The weather folks correctly forecasted the recent bout of fierce weather for our area, the result of a March Nor’easter storm that morphed into a rare “bomb cyclone” in some parts of the Mid-Atlantic region. The whole of the eastern seaboard, from Maine to Georgia, was affected as many residents experienced heavy snow, intense rain and subsequent flooding depending on location.
Here in the greater DC area, we had some rain during the overnight of March 2nd, 2018, but were spared the intense precipitations elsewhere, especially the snowfall. The area did, however, experience something equally dangerous and destructive from Mother Nature in the form of high winds with gusts blowing from 40-70 miles per hour. As a result, several school districts, including ours, closed for the day. In Washington DC, federal offices shut down as did museums and attractions such as the Smithsonian Institute. In the words of Yukon Cornelius (the loveable, Arctic-based mineral prospector of the 1964 Rankin/Bass “Rudolph the Red-nosed Reindeer” Christmas classic): “Isn’t a fit night out for man nor beast.”
Back a few hundred years ago, the single worst part of windstorms was the threat of being struck by a tree, tree-limb, or any other projectile. It’s not hard to imagine the damage that could be inflicted on body, horse or home. As house-building methods, and weather forecasting improved, so did survival rates so to speak. However, a new problem arose with monumental innovations to come in the late 19th century, none better than electricity.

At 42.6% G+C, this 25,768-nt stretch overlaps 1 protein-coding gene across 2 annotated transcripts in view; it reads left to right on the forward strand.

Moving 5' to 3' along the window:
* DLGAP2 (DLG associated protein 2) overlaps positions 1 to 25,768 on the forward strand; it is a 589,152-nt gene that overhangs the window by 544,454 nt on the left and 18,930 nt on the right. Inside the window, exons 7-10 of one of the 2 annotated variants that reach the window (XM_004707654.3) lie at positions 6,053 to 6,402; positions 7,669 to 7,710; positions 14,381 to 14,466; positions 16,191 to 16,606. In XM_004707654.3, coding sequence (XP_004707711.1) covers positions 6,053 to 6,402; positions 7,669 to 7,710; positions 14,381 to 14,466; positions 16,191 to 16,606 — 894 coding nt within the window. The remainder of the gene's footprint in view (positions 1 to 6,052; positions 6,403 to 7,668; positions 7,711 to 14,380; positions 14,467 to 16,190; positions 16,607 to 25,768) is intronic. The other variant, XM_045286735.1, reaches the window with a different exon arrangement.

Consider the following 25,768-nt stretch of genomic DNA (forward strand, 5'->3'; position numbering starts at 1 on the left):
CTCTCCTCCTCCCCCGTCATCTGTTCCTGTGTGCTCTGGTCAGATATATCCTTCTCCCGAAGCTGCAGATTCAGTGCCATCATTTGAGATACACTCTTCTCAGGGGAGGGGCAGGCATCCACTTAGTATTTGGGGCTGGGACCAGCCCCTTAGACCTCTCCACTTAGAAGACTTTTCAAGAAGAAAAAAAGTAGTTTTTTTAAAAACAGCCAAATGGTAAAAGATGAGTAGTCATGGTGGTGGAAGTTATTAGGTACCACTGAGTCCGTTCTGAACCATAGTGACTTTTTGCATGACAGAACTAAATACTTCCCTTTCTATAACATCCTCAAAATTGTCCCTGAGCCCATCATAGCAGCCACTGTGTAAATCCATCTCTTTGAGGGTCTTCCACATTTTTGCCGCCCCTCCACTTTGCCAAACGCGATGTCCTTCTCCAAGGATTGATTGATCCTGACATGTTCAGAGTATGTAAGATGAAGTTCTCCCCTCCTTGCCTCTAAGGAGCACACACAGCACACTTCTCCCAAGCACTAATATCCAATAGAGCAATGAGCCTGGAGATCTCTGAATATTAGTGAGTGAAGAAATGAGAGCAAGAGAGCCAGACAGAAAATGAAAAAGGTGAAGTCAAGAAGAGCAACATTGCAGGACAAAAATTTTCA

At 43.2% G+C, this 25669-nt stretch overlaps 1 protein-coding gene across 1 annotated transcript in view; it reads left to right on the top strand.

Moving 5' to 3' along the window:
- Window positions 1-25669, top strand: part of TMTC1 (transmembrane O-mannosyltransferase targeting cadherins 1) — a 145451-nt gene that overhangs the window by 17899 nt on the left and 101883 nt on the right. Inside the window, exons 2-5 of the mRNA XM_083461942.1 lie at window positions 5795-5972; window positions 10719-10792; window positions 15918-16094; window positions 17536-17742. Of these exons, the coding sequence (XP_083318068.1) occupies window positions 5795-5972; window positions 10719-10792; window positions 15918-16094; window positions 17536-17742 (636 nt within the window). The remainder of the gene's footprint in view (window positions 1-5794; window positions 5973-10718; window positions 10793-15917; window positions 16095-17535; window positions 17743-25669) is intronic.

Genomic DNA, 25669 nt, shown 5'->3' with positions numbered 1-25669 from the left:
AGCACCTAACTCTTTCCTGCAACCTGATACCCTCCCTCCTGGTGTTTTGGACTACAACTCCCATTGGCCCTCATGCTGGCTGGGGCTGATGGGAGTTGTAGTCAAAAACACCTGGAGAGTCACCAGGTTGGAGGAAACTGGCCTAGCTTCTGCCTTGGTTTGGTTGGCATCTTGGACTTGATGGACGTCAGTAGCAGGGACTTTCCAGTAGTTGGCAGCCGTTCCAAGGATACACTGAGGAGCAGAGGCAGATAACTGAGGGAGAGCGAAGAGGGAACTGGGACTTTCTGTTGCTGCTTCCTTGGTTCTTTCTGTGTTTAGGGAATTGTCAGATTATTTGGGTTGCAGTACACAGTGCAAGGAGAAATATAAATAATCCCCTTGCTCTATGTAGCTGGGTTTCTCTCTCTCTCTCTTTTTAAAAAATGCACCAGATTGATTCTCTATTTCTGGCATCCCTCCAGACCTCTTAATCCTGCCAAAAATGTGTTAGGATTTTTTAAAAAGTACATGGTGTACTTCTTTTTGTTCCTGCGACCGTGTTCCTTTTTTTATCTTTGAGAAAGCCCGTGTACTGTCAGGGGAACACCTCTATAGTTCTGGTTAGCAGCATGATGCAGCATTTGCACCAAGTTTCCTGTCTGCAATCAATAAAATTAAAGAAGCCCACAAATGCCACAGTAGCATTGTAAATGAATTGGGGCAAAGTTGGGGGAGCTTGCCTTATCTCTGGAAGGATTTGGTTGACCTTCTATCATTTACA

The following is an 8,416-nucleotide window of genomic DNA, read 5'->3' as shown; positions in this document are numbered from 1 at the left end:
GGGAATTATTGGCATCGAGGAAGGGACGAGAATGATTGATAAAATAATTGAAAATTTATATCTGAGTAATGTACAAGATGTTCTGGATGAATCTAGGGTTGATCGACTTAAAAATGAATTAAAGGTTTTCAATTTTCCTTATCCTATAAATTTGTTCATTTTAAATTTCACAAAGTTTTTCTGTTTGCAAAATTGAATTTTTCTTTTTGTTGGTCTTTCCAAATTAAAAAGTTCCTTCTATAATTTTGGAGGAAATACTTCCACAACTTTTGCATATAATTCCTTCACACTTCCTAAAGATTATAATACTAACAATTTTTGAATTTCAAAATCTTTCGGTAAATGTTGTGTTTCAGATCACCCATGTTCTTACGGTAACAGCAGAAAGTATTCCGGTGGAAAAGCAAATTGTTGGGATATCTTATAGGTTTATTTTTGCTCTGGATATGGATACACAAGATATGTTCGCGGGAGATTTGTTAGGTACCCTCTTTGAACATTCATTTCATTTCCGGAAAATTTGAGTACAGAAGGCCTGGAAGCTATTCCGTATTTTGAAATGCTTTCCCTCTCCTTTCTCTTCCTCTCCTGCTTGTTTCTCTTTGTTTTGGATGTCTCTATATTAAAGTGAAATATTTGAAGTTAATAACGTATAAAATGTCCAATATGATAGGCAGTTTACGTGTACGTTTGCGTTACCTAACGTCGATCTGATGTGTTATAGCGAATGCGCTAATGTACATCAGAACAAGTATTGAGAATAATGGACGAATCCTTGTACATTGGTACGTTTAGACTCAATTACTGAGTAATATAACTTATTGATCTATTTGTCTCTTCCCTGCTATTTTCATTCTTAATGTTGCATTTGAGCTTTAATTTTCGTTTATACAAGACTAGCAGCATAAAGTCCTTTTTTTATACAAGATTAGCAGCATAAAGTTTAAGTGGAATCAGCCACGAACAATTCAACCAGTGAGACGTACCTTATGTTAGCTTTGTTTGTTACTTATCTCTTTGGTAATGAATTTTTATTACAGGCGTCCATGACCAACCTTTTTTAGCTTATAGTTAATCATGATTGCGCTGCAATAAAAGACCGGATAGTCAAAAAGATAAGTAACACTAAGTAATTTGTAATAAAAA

Electrification was introduced to the United States in the 1880's, and was originally found in the large cities. Electricity needed to be carried from place to place by lines—and these were strung between homes and poles. Keep in mind the materials of the day, not to mention the common knowledge and expertise regarding the newfound energy source. Enter a windstorm, and you likely had electrical outages. Worst yet, wind toppled trees and limbs, which in turn downed power poles and lines, sometimes bringing damage in the form of fire—a harsh reality.
Today, we frequently experience the inconvenience of outages, made the more impactful thanks to our increased dependence on lighting, appliances, computers, smartphones and other electronic gadgets. This recent storm was responsible for leaving many residents "in the dark," both figuratively and literally. However, the threat of fire is seldom worried about these days. Its rarity stems from various advances in electrical safety and technology over the years.
A Shocking Discovery